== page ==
By: Sheila Borgen, PT
I recently watched a series of YouTube videos about one of the coldest villages on earth, Yakutia, Siberia. I had no idea that there were people in today’s world that lived in climates whose winters can reach temperatures as low as -76°F. Yet, the villagers still have school, work, go to the store, enjoy extracurricular activities, exercise, and even eat ice cream. In fact, the children attend school unless temperatures fall below -67°F. Not only do they attend school, but they walk in these frigid temperatures to get to school. The most exciting thing about these villagers is their desire to live life to its fullest despite the cold. They combat the cold by strategically layering their clothing to go outside, staying active, and being as healthy as possible. I have tremendous respect for these people!
On the flip-side is the unfortunate research I uncovered when exploring how many Americans manage colder temperatures. Recent studies determined that average Americans gain between .87 to 3.35 pounds during winter months. The weight gain is attributed to multiple factors, including depression, decreased activity due to cold weather, and attending holiday parties with a barrage of delicious goodies. The unfortunate thing is, for most of these Americans, the weight does NOT go away as winter passes. Instead, the pounds continue increasing each year in the colder months, hanging on tightly like a blood-sucking leech. Don’t despair. There is a solution, exercise. Yes, even in freezing temperatures including snow, you can be fit!
Apparently, the human body can tolerate a lot colder temperatures than one might think if prepared. So how do you prepare for chilly temperatures? Is it simply layering on extra clothing? Or wearing earmuffs? Here are the most important things you can do for outdoor wintertime exercise.
Be weather aware! Keep a watchful eye on the forecast when planning your adventure. I know. I get it! The weather forecasters seem to mess it up A LOT! But in the end, they have a better idea of what to expect than we do. Weather patterns are ever-evolving and preparing for a cold day outside will vary drastically if the cold day contains snow or icy rain!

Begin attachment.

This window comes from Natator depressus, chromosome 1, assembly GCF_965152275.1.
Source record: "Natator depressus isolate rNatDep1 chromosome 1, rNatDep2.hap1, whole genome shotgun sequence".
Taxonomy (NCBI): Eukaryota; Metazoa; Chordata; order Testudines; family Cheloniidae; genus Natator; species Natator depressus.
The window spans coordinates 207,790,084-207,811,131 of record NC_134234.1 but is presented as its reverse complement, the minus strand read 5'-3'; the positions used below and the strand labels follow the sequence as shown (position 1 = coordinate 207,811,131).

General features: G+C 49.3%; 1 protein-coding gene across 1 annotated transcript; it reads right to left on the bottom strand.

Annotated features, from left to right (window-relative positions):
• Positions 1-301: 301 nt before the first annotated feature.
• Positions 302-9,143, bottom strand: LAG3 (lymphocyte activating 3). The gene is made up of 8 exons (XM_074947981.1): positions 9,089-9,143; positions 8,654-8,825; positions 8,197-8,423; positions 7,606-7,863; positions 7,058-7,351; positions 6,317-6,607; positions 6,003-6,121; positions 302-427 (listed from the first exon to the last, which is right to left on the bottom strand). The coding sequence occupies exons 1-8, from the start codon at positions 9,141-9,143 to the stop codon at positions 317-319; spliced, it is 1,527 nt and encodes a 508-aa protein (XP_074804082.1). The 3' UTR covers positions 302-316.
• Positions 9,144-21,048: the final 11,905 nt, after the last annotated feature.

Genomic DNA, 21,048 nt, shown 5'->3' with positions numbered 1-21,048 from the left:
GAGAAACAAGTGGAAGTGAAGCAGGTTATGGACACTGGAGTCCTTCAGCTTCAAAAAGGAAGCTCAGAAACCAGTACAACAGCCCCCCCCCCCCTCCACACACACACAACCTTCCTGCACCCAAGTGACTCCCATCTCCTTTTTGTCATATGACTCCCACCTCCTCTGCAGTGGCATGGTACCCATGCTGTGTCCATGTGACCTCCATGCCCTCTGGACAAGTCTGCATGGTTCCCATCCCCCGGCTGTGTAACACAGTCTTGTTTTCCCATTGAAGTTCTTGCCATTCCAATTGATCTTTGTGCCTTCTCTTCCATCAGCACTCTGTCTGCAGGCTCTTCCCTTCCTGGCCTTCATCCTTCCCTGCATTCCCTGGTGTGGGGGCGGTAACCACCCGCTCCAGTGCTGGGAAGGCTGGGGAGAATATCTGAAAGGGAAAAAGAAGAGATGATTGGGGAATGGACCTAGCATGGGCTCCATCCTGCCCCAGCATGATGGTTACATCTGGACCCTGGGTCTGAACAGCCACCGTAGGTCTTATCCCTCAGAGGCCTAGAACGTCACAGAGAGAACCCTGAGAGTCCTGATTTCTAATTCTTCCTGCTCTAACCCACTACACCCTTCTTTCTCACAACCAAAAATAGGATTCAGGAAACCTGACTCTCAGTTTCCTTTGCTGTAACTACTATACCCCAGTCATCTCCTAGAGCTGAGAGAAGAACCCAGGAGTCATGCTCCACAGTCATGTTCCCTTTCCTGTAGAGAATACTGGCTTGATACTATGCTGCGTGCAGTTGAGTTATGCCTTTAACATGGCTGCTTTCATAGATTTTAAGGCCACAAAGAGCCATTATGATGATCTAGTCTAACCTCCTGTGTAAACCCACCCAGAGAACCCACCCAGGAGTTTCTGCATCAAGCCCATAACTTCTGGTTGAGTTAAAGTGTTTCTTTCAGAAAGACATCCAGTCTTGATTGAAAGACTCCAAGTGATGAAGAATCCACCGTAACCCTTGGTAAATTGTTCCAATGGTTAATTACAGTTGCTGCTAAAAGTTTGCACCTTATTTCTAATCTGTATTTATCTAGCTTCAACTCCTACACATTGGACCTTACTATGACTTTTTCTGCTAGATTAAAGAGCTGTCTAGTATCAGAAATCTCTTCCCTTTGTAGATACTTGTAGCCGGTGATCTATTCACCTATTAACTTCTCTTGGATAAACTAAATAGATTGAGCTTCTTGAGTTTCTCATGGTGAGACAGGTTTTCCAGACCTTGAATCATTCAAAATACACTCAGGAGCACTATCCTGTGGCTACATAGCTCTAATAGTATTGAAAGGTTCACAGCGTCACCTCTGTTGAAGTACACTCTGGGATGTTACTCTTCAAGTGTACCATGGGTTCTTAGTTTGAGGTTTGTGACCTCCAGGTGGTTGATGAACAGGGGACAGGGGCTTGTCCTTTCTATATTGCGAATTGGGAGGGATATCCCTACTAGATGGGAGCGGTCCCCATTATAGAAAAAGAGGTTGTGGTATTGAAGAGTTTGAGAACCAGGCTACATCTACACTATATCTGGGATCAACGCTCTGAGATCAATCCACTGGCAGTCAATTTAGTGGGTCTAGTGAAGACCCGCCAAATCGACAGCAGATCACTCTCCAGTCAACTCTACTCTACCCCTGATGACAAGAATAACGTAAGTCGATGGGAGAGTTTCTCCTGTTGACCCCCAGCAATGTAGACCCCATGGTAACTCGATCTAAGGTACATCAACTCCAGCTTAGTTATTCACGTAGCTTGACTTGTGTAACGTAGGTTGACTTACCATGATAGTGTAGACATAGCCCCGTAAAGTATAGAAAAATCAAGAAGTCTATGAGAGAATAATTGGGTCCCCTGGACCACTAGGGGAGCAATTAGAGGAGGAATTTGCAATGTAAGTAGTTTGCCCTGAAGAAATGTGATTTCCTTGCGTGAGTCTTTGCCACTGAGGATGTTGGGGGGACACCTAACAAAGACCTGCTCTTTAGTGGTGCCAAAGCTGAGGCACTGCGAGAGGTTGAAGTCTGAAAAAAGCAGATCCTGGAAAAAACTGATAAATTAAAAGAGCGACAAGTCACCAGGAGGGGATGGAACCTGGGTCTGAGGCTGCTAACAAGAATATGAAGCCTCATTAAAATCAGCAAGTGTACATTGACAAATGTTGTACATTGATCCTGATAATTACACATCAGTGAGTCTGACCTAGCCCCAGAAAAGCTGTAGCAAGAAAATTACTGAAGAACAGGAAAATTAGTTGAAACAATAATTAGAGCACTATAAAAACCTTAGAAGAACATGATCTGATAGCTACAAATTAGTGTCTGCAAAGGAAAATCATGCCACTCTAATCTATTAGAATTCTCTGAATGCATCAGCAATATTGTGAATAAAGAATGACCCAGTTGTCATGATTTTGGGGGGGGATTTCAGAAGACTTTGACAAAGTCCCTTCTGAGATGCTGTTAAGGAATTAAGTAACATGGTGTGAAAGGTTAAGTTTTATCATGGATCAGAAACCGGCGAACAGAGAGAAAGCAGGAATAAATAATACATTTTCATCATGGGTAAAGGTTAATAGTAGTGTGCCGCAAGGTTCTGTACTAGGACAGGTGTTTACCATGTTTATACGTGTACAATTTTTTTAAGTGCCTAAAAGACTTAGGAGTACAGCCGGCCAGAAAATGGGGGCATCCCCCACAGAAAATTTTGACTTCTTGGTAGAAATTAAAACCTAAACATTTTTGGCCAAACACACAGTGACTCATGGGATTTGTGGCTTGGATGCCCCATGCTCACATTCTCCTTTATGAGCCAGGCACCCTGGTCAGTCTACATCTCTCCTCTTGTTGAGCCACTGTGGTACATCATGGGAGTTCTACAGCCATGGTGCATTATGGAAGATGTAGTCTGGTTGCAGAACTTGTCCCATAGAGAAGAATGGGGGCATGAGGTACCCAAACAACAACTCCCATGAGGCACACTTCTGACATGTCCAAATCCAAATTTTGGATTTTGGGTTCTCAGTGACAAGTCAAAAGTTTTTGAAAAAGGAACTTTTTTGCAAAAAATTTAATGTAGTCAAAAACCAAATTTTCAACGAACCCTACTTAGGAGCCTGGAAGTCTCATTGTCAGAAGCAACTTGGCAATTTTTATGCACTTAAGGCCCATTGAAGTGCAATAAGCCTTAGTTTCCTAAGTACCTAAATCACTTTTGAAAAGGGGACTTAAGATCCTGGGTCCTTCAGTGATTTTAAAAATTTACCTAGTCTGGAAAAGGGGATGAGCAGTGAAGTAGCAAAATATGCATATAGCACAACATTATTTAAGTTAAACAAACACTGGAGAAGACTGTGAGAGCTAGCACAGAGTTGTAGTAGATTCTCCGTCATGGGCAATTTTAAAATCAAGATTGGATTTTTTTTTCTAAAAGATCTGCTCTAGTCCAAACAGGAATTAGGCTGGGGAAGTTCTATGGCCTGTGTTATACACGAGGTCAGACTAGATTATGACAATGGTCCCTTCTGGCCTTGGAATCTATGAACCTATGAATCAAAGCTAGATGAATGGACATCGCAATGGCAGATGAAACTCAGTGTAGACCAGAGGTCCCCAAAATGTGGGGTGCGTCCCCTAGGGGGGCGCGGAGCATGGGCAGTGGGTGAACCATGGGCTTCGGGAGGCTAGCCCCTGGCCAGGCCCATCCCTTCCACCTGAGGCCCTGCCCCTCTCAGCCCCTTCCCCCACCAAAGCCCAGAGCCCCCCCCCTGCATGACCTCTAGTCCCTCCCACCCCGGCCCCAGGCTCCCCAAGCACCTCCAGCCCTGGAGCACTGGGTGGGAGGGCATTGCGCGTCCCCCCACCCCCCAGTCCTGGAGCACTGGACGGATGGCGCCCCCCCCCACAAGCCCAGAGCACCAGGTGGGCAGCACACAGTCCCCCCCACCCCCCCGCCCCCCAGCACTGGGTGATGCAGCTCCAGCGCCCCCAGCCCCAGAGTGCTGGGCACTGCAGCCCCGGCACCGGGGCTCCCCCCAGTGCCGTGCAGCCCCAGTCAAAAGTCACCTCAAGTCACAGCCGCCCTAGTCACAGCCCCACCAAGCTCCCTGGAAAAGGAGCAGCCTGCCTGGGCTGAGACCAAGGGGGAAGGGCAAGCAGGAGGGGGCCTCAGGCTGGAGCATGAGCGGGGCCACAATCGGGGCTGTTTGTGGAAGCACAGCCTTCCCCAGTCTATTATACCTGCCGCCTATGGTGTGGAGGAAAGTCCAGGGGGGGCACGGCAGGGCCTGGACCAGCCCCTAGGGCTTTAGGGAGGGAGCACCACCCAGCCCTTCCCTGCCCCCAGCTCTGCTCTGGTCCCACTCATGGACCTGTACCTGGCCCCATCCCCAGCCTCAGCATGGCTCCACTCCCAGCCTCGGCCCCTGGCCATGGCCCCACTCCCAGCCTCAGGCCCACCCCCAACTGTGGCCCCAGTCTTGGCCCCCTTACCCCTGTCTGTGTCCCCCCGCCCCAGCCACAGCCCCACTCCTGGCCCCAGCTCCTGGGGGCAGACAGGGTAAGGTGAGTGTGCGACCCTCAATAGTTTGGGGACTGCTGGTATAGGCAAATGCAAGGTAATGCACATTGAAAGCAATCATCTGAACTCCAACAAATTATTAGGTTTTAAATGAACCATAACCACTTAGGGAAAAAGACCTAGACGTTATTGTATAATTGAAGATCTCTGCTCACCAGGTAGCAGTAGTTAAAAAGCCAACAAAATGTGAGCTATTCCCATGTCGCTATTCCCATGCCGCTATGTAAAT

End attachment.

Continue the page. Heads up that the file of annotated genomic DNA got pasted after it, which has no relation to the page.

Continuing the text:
Stretch before you exercise. This simple act is critical in increasing blood flow to muscles making them more pliable and decreasing the risk of injury.
Layer up. Layering clothing traps air that insulates your body and protects your core temperature.
Hydrate. Believe it or not, the risk of dehydration is just as evident in cold weather than warm weather. As temperatures drop, thirst also decreases, but the amount of fluid your body requires to function does not.
Keep in mind that although outdoor exercise is feasible, if it is not your “thing,” then that’s ok. No pressure! Instead, use the winter months to your benefit. Work out at a local gym, go mall walking, or attack your daily aches and pains head-on. Head to a local physical therapy clinic and let them guide you into a pain-free new year!
Sheila is a freelance writer for physical health, mental health, and parenting. She has four exceptional children, one adopted from South Korea. She lives in Alabama with her husband and children. Sheila enjoys cheering her children on at archery tournaments, soccer games, and color guard performances. She has over 24 years of experience as a physical therapist with a special love for the senior population. Learn more about Sheila at WriteInventive.com.